Personal loans are popular for a number of reasons. Most personal loans are unsecured—meaning you don’t risk losing the collateral if you can’t repay it. They can also be used to cover a wide range of expenses, like paying for home repairs and financing medical treatment.
They also come with lower interest rates than you’ll find with most credit cards, and you can have the money in your bank account within a matter of days. Because personal loans offer such an easy way to borrow money, you might find yourself wondering how many personal loans you can have.
Many lenders allow you to have more than one personal loan at a time, but whether that’s a good idea depends on your financial situation. Keep reading to learn which lenders offer multiple loans and what you’ll want to know before applying.
In this review:
- How many loans can you have at once?
- The dangers of applying for multiple loans at once
- What lenders look at when deciding to approve you for a second loan
- When does it make sense to take out multiple loans?
How many loans can you have at once?
There’s not necessarily a limit as to how many loans you can have at once. In fact, it’s common for people to have more than one loan at a time. You may still have student loan debt you’re working to pay off when you take out a mortgage loan.
Or, maybe you have credit card debt and you also plan to take out an auto loan to buy a new car. There are many reasons people decide to have more than one loan at the same time.
But just because you can carry multiple loans at once doesn’t mean you should. Multiple loans mean multiple monthly loan payments, which can stretch your finances and put you in a risky position.
You need to make sure the types of debt you carry are healthy debt, and you also need to triple-check that you’ll be able to keep up with monthly payments before applying for another loan.
What about multiple personal loans?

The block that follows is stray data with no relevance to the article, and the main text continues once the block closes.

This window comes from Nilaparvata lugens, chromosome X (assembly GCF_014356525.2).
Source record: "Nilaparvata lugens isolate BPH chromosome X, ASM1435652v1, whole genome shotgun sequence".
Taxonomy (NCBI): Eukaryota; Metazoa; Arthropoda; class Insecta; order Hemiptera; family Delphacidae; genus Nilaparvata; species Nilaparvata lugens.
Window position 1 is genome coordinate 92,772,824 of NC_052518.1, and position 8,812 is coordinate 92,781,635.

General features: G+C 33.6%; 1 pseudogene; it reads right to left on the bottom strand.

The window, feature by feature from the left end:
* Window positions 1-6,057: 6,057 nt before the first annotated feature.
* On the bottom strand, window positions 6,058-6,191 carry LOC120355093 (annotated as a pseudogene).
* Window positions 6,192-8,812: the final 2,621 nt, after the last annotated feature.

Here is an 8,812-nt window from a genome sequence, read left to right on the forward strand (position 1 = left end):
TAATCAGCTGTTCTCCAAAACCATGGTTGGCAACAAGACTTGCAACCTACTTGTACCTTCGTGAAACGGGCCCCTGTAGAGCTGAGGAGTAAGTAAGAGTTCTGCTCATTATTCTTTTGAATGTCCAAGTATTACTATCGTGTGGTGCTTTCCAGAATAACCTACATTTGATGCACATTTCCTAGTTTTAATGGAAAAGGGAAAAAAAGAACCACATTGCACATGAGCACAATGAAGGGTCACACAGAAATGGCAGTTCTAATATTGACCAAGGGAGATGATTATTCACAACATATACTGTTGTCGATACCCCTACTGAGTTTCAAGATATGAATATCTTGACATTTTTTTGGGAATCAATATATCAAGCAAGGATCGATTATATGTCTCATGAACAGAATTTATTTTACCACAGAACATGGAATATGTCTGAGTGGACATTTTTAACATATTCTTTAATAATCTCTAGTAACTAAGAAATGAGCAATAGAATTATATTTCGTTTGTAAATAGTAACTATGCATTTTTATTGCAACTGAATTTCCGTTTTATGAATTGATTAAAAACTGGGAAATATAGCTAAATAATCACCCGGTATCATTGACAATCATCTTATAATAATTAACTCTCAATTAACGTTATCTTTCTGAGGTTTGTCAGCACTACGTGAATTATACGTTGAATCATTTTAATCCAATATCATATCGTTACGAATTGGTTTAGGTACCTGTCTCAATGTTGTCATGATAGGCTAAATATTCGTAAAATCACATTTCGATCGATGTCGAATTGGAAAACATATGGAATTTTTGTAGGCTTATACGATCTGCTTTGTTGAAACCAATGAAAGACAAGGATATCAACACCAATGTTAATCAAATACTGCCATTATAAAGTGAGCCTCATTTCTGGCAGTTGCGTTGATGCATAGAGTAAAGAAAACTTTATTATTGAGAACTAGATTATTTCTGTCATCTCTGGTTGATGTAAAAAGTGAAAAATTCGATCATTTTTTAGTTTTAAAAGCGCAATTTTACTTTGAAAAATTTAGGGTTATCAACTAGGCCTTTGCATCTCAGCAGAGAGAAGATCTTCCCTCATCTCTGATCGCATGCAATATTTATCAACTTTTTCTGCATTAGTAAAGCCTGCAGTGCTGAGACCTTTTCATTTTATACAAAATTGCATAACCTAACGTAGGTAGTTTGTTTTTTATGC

When it comes to personal loans specifically, there’s no rule that prohibits you from having more than one. Instead, whether you can have multiple loans is determined by each lender. Some limit the number of loans you can have, while others focus more on the total amount of money you owe.
Regardless, having or applying for multiple loans could be a warning signal to lenders. When you have multiple loans of the same type, it may be an indication that you’re borrowing more rapidly that you’re able to repay, and that’s not a good cycle to fall into.
Too much personal loan debt—and the related monthly payments—won’t just eat away at your income. It will have other effects, too, such as reducing your credit score and hurting your chances of qualifying for other types of financial products, such as a home loan or mortgage refinance.
Lenders may view multiple loans as a signal that you will struggle to pay back the debt you already have and view you as a risky loan applicant.
Can you get two loans from the same bank?
If you have a lender that you like and you want to take out another loan with them, you might be in luck. Some lenders allow borrowers to hold multiple personal loans.
However, even if a lender does allow you to take out multiple loans, there are going to be restrictions. Most lenders impose a maximum loan amount, which is the total amount you’re allowed to borrow across all loans.
And you’ll need to re-apply and qualify for each new loan you take out. This can get harder the more debt you have.
A lender may also impose other restrictions, such as requiring you to wait a certain amount of time or a certain number of payments before you apply for another loan.
Lenders that allow you to borrow multiple loans at once
There are a number of lenders that allow you to have multiple personal loans at one time. These include:
- SoFi: You’re allowed to have more than one personal loan with SoFi, but only after you have made at least three on-time payments on your first personal loan. Unfortunately, Michigan residents are only allowed to have one personal loan. Learn more about this lender in our SoFi personal loan review.
- LendingClub: You can have two personal loans through LendingClub, but the combined outstanding loan amount can’t exceed $50,000. And you’ll need to make on-time payments for 3–12 months on the first loan before taking a second loan. Learn more in our LendingClub personal loan review.